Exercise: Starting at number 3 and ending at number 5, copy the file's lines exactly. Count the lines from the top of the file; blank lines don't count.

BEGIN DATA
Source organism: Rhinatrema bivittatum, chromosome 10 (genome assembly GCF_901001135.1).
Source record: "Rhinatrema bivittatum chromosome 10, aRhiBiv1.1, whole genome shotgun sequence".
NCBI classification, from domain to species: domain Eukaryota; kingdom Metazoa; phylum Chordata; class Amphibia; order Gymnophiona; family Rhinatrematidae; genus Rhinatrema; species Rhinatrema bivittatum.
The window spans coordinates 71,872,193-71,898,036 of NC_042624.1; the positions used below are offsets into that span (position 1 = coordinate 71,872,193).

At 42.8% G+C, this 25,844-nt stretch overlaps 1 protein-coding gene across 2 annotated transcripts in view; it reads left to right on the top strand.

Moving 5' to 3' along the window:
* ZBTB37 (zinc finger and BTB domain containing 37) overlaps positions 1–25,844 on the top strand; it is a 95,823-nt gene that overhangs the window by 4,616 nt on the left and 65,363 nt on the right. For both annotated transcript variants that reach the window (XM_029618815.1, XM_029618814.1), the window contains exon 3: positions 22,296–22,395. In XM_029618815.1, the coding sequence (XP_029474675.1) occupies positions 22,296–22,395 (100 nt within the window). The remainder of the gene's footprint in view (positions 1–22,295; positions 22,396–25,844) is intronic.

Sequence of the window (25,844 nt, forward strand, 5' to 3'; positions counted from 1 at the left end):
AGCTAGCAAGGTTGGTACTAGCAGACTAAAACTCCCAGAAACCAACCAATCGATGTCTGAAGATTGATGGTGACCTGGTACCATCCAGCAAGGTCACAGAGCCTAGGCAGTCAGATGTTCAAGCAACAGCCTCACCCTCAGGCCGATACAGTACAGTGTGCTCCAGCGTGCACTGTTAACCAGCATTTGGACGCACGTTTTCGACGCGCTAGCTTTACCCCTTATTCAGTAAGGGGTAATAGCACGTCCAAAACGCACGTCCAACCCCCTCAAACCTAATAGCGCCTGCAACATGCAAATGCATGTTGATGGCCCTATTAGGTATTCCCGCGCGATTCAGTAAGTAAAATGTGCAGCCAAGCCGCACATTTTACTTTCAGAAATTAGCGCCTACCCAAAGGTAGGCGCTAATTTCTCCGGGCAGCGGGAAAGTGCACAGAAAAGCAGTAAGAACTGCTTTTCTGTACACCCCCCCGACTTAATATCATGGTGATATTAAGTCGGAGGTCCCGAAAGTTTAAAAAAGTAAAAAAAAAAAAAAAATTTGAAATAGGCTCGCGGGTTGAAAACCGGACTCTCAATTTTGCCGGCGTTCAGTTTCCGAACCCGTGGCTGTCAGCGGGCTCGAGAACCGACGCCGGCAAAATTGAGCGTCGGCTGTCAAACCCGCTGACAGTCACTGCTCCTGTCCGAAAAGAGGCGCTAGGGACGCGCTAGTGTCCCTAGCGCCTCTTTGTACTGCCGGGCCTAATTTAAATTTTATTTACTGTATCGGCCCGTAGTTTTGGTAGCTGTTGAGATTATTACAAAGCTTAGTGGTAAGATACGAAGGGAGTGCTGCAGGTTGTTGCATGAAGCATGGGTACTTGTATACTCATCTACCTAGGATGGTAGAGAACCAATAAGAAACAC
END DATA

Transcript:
NCBI classification, from domain to species: domain Eukaryota; kingdom Metazoa; phylum Chordata; class Amphibia; order Gymnophiona; family Rhinatrematidae; genus Rhinatrema; species Rhinatrema bivittatum.
The window spans coordinates 71,872,193-71,898,036 of NC_042624.1; the positions used below are offsets into that span (position 1 = coordinate 71,872,193).

At 42.8% G+C, this 25,844-nt stretch overlaps 1 protein-coding gene across 2 annotated transcripts in view; it reads left to right on the top strand.